Diagnosing Female Hemophilia

Hemophilia is a genetic disorder caused due to a mutation in the genes. This disorder can be inherited or can be the result of a new mutation. Hemophilia is more prevalent in men than women, since it is an X-linked recessive trait. It affects approximately 1 male in 5000. . Although statistics for the count of hemophilia in men have been tracked and documented, there are no conclusive statistics which reveal the number of women who have been affected with it.

In people suffering from hemophilia, the chromosomes are deficient in blood clotting protein, which disables the blood from thickening and coagulating during an injury, bruise or trauma. There are 24 pairs of chromosomes in humans. Out of which one pair is called the sex chromosome, since it helps determining the sex of an individual. The female combination of the sex chromosome is XX while that for men is XY. In case of men, a deficient X chromosome does not have an alternative X chromosome to counter it as with women.

A woman can be a carrier of the deficient chromosome and may pass it on to her children, in spite of her not being a hemophilia patient. This had been the case of Queen Victoria who carried the deficient gene of hemophilia b, but did not suffer from sever symptoms herself. However, many of her grandchildren, who inherited the disorder turned out to be severe hemophiliacs. For hemophilia to surface in women both the parents have to be hemophiliacs for her to inherit two deficient X chromosomes. This is why female hemophilia is less frequent, though they can be carriers of the disorder.

It is much more common for women to be carriers of the affected gene, which they may pass to their children. Since the child would inherit one gene each from the parent, there are 50% chances of the affected gene being passed on to the child. It has been found that women who are carriers of the affected gene may experience excessive loss of blood during the menstrual cycle and may sometimes experience traumas that could be relatable to mild hemophilia. For this reason they are called symptomatic carriers. However, in spite of suffering from the same trauma that a mild hemophiliac man would, treatment of women is often neglected due the “carrier” tag attached.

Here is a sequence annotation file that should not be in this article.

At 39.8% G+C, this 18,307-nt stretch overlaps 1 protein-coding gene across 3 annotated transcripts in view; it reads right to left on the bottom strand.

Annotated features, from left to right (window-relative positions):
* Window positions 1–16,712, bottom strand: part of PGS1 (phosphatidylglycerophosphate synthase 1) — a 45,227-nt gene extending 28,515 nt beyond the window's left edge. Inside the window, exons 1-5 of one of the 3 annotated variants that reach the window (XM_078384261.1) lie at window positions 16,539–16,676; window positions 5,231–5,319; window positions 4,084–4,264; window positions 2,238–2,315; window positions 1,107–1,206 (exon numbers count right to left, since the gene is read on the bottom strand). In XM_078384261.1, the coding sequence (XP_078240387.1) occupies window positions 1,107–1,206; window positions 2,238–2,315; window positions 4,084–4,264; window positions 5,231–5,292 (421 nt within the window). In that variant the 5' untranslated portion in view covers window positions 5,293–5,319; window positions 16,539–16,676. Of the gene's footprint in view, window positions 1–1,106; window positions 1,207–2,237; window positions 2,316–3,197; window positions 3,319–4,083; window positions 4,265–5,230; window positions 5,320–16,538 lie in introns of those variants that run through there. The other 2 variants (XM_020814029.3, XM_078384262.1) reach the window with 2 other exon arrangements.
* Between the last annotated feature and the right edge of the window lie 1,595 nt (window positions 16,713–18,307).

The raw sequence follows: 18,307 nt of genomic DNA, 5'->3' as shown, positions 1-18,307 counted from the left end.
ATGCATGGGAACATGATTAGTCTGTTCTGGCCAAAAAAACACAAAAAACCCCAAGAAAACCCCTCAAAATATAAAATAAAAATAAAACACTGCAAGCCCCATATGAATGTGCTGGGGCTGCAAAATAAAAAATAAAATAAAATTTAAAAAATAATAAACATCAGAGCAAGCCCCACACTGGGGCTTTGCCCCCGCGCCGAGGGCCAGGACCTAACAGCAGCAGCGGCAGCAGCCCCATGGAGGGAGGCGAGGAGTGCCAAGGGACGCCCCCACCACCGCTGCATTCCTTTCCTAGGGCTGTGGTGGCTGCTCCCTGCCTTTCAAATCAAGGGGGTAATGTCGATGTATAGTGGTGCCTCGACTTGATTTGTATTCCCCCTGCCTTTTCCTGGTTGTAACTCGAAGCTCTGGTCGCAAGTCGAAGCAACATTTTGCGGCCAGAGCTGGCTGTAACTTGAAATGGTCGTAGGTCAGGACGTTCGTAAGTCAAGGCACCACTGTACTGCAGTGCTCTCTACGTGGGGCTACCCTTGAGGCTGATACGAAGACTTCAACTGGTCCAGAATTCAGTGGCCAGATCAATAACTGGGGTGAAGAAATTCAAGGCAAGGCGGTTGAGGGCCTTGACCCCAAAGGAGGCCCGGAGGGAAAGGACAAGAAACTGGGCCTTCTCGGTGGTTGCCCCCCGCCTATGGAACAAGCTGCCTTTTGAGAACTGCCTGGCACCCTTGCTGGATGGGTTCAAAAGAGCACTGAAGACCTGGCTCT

Out of the many types of hemophilia that affect humans, acquired hemophilia affects men and women equally, unlike the other kinds of hemophilia. In fact, incidence of acquired hemophilia in pregnant women is more as compared to the general population.

Female hemophilia has been diagnosed, however rare the cases might be.  This will happen if both the parents are hemophiliacs and pass the affected gene to the child. It may also happen because of a new alternation in the genes. Along with the usual symptoms of hemophilia such as prolonged bleeding and spontaneous bleeds into the joints or soft tissues, women can have added complications, during the menstrual cycle or pregnancy. Since, the cases of female hemophilia are so uncommon, they are wrongly diagnosed and treated for diseases they are not affected with

Women with hemophilia have often complained of getting the wrong treatments and being treated for incorrect ailments. Female hemophilia has often been associated with other bleeding disorders and is many cases, goes undiagnosed. Unawareness among doctors and a common assumption of considering hemophilia as a male disease has led to such wrong diagnosis. It is necessary for doctors to be well aware of the disorder to diagnose hemophilia in women correctly.

More Articles